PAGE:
Ken Schram was a part of the KOMO family for 35 years working as a reporter, commentator, host, and radio personality before retiring two years ago. He passed away Thursday afternoon at the age of 66 with his family by his side.
Ken had been battling an internal infection for the past several months. His wife Sandi was at his side night and day since he fell ill. Ken told her every day of their 44 years together that she was the love of his life.
Ken was brash and opinionated. He was a devilish practical joker, known for his nicknames and his no-holds-barred sense of humor.
And that was only the beginning.
There is a 4th floor deck outside the news director’s office at KOMO. It’s against the rules to smoke there. Everybody knows that.
And for that reason alone, it was Ken Schram’s favorite place to light up. He was like that.
When it was time for him to record his final commentary, we decided to give him an audience. He got all warm and cuddly on us.
“Bull—-! Get the hell out of here!” he said.
He was like that too. Over the years you knew him as a rock-solid reporter; you watched him stir up passions for years on “Town Meeting.”
He’d run around and wave his arms and get everybody going.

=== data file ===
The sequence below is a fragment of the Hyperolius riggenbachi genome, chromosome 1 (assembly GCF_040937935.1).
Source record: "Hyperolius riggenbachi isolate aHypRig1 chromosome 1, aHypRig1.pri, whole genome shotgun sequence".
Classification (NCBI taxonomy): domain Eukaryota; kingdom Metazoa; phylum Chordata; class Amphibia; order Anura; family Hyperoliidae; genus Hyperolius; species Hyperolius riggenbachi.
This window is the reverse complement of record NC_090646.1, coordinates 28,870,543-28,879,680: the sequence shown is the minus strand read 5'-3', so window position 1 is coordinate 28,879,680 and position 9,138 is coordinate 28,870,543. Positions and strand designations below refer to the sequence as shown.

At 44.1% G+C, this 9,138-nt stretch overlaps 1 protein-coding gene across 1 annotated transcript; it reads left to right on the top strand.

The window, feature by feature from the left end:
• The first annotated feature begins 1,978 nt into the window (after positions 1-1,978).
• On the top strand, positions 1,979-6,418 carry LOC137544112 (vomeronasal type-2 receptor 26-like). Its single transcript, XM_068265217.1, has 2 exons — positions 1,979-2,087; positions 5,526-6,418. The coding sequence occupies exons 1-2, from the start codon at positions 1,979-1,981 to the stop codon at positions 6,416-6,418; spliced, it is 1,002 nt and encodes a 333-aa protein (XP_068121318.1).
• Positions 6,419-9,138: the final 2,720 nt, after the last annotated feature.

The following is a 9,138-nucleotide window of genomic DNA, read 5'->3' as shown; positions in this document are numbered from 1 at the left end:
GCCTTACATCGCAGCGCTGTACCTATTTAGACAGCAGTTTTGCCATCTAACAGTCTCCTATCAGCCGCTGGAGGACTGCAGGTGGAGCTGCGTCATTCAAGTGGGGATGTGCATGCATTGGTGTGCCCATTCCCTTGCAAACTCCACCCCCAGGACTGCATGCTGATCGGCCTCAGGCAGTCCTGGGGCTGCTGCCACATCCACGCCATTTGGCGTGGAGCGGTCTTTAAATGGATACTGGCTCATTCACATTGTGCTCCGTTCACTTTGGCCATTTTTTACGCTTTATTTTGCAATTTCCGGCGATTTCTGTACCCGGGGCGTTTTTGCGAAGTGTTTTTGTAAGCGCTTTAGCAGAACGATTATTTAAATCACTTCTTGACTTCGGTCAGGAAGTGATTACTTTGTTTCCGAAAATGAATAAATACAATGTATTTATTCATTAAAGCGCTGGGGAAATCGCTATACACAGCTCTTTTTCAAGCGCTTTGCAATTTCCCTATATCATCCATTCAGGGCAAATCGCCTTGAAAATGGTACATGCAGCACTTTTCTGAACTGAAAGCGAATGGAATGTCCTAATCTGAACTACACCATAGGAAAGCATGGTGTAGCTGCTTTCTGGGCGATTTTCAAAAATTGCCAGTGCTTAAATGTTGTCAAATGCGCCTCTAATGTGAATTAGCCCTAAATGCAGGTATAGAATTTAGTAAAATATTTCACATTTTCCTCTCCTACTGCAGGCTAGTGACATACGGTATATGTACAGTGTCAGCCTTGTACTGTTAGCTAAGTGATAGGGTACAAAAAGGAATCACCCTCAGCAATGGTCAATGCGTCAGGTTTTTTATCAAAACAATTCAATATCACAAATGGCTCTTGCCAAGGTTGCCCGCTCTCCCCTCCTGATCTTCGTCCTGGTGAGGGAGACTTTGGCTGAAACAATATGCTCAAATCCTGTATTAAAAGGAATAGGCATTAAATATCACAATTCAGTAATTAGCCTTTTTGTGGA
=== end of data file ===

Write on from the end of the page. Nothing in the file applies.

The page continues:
He helped KOMO win a Peabody Award with a special called, “Fed Up with Fear.”
Eventually, somebody decided to just let him spout off two or three times a week. Then came the Schrammie award, and the ride continued.
And a few years back, he made the transition to radio and it was just what you’d expect: Direct, passionate, guns a blazin’.
“I’ve always been a grumpy old bastard,” he said.
He talked tough, but if you knew him at all, you knew that he cared about people — all people: rich and poor; the lucky ones and the messed up ones too.
He was constantly giving $5 to a homeless guy. “Go get something to eat,” he’d say.
Some tough guy.
Chief photographer Randy Carnell summed him up best.
“He’s funny and he’s mean and he’s nice… he’s crazy,” Carnell said. “He has everything going on in that head of his. He’s a nut.”
He was like creme brulee: All crusty on the outside, soft and gooey and sweet underneath.
He was putty in the hands of his kids Keith, Diana and Nick. And around his granddaughter Freya? Forget it.
“It was always an adventure,” Schram said upon his retiring two years ago. “It really was. It was an adventure, a thrill, a challenge, I had a great time.”
He liked stirring up the pot, raising a little hell with a little thing called honesty.
Maybe we need more of that.
“I’ve just kind of gone with the flow and have just enjoyed the moment and the time,” he said. “And so I look back and think I’ve been one fortunate sonofabitch.”
On the 4th floor deck of life, Ken Schram was the guy out having a smoke.